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Nisha Singhania’s mantra to retain Infectious’ millennials

The Co-founder and Director of Infectious Advertising shares her learnings about the biggest challenge in front of agencies today

Nisha Singhania

‘Millennials’ or Gen Y is the generation of people born between 1981 and 1996—the 24-40 year olds in our offices. They make up approximately 75% of the office strength and hence it is impossible to ignore them. So let’s see what makes them tick?

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Given below are the 10 mantras that we use at Infectious to help retain them:

Mantra #1: Flexibility

Millennials like working when they want, where they want, how they want. They value flexibility, autonomy, and the ability to lead a better life overall. Today everything they do is flexible, be it how they watch movies, to socialising, to ordering dinner. Millennials view work in the same way; not to be measured by hours at a location, but by the output of what they do.

They are used to doing things their way and we need to give them that freedom. The more rules you have, the more you are turning them away. So time to lose those punch-in machines folks and start saying yes to flexi timings. Do not question their holidays or vacations. Once they are back, they will be recharged and far more productive. Offer work-from-home days. They will appreciate the independence and love you for it.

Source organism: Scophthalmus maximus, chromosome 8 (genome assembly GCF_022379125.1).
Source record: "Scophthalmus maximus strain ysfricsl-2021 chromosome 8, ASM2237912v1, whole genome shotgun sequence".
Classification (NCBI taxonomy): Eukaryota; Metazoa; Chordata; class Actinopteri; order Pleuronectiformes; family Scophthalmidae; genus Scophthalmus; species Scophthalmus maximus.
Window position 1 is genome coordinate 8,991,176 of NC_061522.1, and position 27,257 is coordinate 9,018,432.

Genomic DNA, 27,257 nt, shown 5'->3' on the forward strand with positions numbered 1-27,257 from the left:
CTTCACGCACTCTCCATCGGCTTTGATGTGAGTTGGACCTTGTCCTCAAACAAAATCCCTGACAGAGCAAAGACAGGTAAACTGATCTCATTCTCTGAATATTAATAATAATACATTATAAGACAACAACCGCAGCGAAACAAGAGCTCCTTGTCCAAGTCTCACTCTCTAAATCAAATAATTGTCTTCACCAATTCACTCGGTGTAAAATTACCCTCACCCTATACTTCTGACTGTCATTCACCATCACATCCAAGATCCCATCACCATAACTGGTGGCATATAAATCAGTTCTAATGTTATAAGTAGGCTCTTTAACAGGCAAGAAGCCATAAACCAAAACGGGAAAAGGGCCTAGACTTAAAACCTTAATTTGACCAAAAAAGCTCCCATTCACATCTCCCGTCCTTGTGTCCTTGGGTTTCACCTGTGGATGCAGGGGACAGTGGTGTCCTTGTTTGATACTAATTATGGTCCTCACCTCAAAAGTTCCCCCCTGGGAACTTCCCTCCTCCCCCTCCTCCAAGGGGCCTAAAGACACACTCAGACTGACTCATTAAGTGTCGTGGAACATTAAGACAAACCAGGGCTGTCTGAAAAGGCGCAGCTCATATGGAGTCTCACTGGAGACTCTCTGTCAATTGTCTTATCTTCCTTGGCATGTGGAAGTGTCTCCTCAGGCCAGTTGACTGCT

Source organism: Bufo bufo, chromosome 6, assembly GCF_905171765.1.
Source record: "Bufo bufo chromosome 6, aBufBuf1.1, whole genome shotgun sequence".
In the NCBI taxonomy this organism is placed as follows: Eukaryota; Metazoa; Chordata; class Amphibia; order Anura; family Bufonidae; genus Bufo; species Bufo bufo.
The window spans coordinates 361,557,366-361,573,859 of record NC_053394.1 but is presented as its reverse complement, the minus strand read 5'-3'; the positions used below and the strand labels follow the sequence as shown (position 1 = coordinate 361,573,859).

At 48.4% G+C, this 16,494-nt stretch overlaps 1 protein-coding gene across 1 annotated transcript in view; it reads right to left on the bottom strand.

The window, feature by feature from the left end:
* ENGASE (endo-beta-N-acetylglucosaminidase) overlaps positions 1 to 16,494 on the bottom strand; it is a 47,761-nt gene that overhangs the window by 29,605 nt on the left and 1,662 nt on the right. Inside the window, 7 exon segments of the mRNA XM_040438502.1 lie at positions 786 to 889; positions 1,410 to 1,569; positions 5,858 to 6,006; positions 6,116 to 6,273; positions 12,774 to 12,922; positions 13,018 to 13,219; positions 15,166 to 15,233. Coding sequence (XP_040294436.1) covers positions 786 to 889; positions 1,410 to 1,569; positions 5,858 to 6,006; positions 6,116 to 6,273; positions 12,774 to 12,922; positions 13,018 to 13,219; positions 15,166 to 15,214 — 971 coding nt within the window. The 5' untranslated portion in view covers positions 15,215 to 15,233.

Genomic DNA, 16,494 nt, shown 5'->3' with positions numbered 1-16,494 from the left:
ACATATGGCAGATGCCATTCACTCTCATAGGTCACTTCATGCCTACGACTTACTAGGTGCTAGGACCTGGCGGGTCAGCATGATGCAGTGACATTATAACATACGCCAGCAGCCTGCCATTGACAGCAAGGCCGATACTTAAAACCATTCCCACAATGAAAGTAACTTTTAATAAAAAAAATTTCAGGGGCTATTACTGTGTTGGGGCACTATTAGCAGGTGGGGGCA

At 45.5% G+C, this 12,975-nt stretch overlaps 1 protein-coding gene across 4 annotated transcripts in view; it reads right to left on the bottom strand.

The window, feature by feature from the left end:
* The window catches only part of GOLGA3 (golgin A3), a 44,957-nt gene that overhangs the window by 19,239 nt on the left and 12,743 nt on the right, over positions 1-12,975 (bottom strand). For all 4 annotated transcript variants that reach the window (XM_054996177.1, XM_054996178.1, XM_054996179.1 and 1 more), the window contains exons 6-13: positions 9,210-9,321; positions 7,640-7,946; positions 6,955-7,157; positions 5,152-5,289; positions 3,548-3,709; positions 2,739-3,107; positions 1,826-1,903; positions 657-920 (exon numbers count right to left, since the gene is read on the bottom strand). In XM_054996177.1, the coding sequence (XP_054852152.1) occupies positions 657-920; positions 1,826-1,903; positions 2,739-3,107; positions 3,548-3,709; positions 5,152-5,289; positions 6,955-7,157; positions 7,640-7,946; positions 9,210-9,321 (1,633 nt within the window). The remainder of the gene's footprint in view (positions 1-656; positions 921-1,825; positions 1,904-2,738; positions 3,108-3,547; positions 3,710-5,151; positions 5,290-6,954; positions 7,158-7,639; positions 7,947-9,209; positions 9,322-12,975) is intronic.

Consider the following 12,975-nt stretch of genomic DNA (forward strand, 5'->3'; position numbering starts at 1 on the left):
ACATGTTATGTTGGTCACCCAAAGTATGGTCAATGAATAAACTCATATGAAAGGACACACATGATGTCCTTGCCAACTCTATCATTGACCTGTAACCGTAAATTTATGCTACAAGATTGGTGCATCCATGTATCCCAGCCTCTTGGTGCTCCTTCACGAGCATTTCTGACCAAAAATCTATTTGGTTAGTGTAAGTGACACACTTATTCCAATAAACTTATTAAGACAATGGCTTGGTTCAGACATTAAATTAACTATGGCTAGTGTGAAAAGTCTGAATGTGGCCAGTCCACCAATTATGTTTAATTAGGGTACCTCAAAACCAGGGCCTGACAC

Mantra #2: Transparency

Workplace transparency is critical for the millennials. Transparency produces trust, and trust impedes corruption and politics. When employees see management trusts them with information, they are motivated, as they feel valued. 

We need to build a culture of transparency that gives them visibility into the decision-making processes, and opportunities to contribute in meaningful ways. Openly share critical information with the team, let them in on the companies’ performance, growth and plans. Make them a part of the decisions and plans.

Mantra #3: Making a difference

Millennials are a lot that care. They care about the environment, and want to protect it. They believe in diversity and equality. Causes and purpose matter to them the most. They have a point of view on current affairs and leaders. They care about the ethics of the company they work for and what it stands for.